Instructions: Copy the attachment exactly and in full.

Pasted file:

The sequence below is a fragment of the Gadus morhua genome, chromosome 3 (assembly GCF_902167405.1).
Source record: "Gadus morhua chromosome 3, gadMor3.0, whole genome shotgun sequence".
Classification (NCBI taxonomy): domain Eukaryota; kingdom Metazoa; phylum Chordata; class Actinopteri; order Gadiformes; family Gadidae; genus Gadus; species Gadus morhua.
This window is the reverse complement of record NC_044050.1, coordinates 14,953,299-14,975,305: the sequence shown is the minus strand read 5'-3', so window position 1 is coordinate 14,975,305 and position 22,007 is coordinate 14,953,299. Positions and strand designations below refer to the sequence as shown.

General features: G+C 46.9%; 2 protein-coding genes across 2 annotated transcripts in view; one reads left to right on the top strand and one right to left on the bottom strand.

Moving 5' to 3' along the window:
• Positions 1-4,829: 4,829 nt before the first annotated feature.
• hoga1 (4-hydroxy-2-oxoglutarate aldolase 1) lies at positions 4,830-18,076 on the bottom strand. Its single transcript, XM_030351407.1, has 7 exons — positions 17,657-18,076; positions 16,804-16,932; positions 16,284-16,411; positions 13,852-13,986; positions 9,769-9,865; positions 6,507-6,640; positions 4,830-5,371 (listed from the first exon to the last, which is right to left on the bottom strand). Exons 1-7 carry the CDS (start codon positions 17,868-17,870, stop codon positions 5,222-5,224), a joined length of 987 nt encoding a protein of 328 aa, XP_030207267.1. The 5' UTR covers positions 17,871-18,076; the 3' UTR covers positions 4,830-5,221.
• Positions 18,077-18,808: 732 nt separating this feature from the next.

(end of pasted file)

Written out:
The sequence below is a fragment of the Gadus morhua genome, chromosome 3 (assembly GCF_902167405.1).
Source record: "Gadus morhua chromosome 3, gadMor3.0, whole genome shotgun sequence".
Classification (NCBI taxonomy): domain Eukaryota; kingdom Metazoa; phylum Chordata; class Actinopteri; order Gadiformes; family Gadidae; genus Gadus; species Gadus morhua.
This window is the reverse complement of record NC_044050.1, coordinates 14,953,299-14,975,305: the sequence shown is the minus strand read 5'-3', so window position 1 is coordinate 14,975,305 and position 22,007 is coordinate 14,953,299. Positions and strand designations below refer to the sequence as shown.

General features: G+C 46.9%; 2 protein-coding genes across 2 annotated transcripts in view; one reads left to right on the top strand and one right to left on the bottom strand.

Moving 5' to 3' along the window:
• Positions 1-4,829: 4,829 nt before the first annotated feature.
• hoga1 (4-hydroxy-2-oxoglutarate aldolase 1) lies at positions 4,830-18,076 on the bottom strand. Its single transcript, XM_030351407.1, has 7 exons — positions 17,657-18,076; positions 16,804-16,932; positions 16,284-16,411; positions 13,852-13,986; positions 9,769-9,865; positions 6,507-6,640; positions 4,830-5,371 (listed from the first exon to the last, which is right to left on the bottom strand). Exons 1-7 carry the CDS (start codon positions 17,868-17,870, stop codon positions 5,222-5,224), a joined length of 987 nt encoding a protein of 328 aa, XP_030207267.1. The 5' UTR covers positions 17,871-18,076; the 3' UTR covers positions 4,830-5,221.
• Positions 18,077-18,808: 732 nt separating this feature from the next.